Investing.com-- Oil prices rose in Asian trade on Monday, rising after their first negative week in four as the prospect of tighter supplies largely offset concerns over a potential slowdown in demand.
Crude prices had ended last week about 0.8% lower, coming chiefly under pressure from hawkish messaging from the Federal Reserve , as the central bank projected higher for longer interest rates. Strength in the dollar also weighed, as the greenback hit six-month peaks.
But losses were still limited by the prospect of tighter supplies, especially after Russia suspended most fuel exports, in a bid to address rising local gasoline prices.
While Moscow said the move was temporary, it is still expected to substantially tighten oil markets in the coming weeks, given that Russia and Saudi Arabia also cut production by a combined 1.3 million barrels per day for the remainder of the year. The productions cuts sparked an over 15% rally in oil through the past month, and are expected to keep crude trading between $90 and $100 a barrel for the remainder of the year.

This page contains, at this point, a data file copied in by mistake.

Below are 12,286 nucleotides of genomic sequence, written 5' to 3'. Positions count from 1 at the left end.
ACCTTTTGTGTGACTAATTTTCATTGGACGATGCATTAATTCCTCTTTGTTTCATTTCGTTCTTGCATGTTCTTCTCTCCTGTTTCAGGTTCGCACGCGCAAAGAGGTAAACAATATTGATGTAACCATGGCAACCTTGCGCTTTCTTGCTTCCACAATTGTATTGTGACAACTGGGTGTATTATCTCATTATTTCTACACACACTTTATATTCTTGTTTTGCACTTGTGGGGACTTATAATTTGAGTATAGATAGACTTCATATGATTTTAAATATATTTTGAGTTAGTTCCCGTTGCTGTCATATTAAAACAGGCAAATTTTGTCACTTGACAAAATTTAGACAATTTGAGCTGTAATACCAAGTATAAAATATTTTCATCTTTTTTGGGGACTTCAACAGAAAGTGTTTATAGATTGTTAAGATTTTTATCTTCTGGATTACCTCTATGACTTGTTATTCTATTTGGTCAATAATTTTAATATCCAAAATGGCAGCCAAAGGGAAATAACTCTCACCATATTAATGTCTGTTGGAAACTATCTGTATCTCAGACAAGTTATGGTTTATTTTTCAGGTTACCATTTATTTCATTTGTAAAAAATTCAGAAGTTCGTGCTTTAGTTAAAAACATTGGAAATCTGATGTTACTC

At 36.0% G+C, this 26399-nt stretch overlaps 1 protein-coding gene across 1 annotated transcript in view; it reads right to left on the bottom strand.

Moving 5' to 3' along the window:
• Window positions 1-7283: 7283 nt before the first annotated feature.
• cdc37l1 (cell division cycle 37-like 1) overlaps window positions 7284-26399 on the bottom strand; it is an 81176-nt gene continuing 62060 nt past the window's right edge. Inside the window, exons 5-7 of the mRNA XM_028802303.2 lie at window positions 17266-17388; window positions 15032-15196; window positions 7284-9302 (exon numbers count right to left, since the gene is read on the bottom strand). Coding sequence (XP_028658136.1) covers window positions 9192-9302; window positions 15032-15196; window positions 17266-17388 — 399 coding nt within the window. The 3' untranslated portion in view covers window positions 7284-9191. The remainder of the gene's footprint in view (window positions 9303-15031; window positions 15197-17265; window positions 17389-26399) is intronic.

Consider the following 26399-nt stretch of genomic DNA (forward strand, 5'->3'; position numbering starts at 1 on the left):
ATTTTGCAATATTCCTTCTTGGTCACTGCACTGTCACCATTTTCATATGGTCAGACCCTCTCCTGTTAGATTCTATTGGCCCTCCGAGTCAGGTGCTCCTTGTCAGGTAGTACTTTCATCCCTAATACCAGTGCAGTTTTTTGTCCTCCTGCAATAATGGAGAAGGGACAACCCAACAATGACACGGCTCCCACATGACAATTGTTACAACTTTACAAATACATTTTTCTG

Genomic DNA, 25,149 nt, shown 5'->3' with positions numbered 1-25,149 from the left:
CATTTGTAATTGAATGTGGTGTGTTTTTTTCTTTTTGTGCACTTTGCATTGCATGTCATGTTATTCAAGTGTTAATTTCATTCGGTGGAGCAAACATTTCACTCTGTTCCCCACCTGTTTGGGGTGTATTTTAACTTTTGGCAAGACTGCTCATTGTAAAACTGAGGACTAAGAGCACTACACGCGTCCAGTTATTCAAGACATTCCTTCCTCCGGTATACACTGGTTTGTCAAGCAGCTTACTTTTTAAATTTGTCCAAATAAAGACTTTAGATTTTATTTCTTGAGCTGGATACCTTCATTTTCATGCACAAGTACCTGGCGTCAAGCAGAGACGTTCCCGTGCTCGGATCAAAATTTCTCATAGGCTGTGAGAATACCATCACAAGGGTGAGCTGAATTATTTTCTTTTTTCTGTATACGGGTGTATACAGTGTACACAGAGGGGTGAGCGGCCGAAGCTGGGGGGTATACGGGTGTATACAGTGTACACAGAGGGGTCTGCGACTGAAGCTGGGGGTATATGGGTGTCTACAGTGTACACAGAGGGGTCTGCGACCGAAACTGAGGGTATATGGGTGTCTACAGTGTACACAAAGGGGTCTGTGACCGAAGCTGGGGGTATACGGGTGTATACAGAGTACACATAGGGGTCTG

Inflation data awaited, markets on edge over oil-driven spike
Markets were now awaiting a string of key economic readings this week, with inflation data from Singapore , Australia , Germany and Japan on cue this week. The readings, which are for September, come amid growing concerns that rising oil prices could trigger a resurgence in inflation, attracting more hawkish moves by global central banks.
Inflation readings for August from a slew of major economies showed that inflation was once again picking up this year, with fuel prices factoring into higher living costs. The Fed had also expressed concerns over such a scenario during its meeting last week.
In addition to the inflation data, focus this week is also on addresses by several Fed members- most notably Chair Jerome Powell on Friday. Powell is widely expected to reiterate the central bank’s higher-for-longer stance on interest rates, and could offer more insight into the recent resurgence in inflation.
China PMIs on tap as stimulus bets persist
Oil markets also took some support from the prospect of more stimulus measures in China, the world’s largest oil importer.
Reports last week suggested that the country was planning on further loosening laws on foreign investment, while also improving lending and liquidity conditions for the property sector.
Focus this week is chiefly on purchasing managers’ index (PMI) data for September, after PMIs for August showed some signs of improvement, particularly in the managing sector.
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